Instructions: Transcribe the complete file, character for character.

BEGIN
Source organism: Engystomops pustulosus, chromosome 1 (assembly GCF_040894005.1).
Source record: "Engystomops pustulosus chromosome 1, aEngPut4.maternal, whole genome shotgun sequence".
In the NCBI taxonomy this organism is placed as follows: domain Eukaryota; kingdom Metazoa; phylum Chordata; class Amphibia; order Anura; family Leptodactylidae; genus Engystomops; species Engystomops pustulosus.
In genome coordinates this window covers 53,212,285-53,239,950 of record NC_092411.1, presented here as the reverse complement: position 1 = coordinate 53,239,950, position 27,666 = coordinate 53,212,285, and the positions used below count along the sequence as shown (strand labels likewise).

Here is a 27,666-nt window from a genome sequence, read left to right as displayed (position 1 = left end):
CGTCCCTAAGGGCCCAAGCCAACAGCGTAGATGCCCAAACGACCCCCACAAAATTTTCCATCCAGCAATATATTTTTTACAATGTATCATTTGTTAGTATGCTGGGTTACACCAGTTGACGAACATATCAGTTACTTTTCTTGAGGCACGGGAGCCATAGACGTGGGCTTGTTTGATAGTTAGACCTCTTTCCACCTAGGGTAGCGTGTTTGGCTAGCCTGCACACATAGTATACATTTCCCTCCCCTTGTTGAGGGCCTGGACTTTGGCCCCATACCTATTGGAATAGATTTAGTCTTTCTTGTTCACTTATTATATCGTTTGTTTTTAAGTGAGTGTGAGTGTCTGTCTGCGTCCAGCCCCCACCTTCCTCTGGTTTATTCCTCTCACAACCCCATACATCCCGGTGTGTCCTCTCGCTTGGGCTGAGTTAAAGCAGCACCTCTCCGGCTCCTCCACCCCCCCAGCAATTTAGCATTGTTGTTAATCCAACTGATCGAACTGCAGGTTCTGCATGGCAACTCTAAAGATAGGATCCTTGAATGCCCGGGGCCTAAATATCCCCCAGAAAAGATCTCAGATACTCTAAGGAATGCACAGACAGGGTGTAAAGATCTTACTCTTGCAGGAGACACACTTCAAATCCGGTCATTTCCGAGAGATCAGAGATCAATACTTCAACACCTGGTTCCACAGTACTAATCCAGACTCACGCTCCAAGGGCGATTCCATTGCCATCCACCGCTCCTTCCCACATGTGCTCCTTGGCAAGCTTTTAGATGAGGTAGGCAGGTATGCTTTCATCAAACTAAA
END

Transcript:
Source organism: Engystomops pustulosus, chromosome 1 (assembly GCF_040894005.1).
Source record: "Engystomops pustulosus chromosome 1, aEngPut4.maternal, whole genome shotgun sequence".
In the NCBI taxonomy this organism is placed as follows: domain Eukaryota; kingdom Metazoa; phylum Chordata; class Amphibia; order Anura; family Leptodactylidae; genus Engystomops; species Engystomops pustulosus.
In genome coordinates this window covers 53,212,285-53,239,950 of record NC_092411.1, presented here as the reverse complement: position 1 = coordinate 53,239,950, position 27,666 = coordinate 53,212,285, and the positions used below count along the sequence as shown (strand labels likewise).

Here is a 27,666-nt window from a genome sequence, read left to right as displayed (position 1 = left end):
CGTCCCTAAGGGCCCAAGCCAACAGCGTAGATGCCCAAACGACCCCCACAAAATTTTCCATCCAGCAATATATTTTTTACAATGTATCATTTGTTAGTATGCTGGGTTACACCAGTTGACGAACATATCAGTTACTTTTCTTGAGGCACGGGAGCCATAGACGTGGGCTTGTTTGATAGTTAGACCTCTTTCCACCTAGGGTAGCGTGTTTGGCTAGCCTGCACACATAGTATACATTTCCCTCCCCTTGTTGAGGGCCTGGACTTTGGCCCCATACCTATTGGAATAGATTTAGTCTTTCTTGTTCACTTATTATATCGTTTGTTTTTAAGTGAGTGTGAGTGTCTGTCTGCGTCCAGCCCCCACCTTCCTCTGGTTTATTCCTCTCACAACCCCATACATCCCGGTGTGTCCTCTCGCTTGGGCTGAGTTAAAGCAGCACCTCTCCGGCTCCTCCACCCCCCCAGCAATTTAGCATTGTTGTTAATCCAACTGATCGAACTGCAGGTTCTGCATGGCAACTCTAAAGATAGGATCCTTGAATGCCCGGGGCCTAAATATCCCCCAGAAAAGATCTCAGATACTCTAAGGAATGCACAGACAGGGTGTAAAGATCTTACTCTTGCAGGAGACACACTTCAAATCCGGTCATTTCCGAGAGATCAGAGATCAATACTTCAACACCTGGTTCCACAGTACTAATCCAGACTCACGCTCCAAGGGCGATTCCATTGCCATCCACCGCTCCTTCCCACATGTGCTCCTTGGCAAGCTTTTAGATGAGGTAGGCAGGTATGCTTTCATCAAACTAAA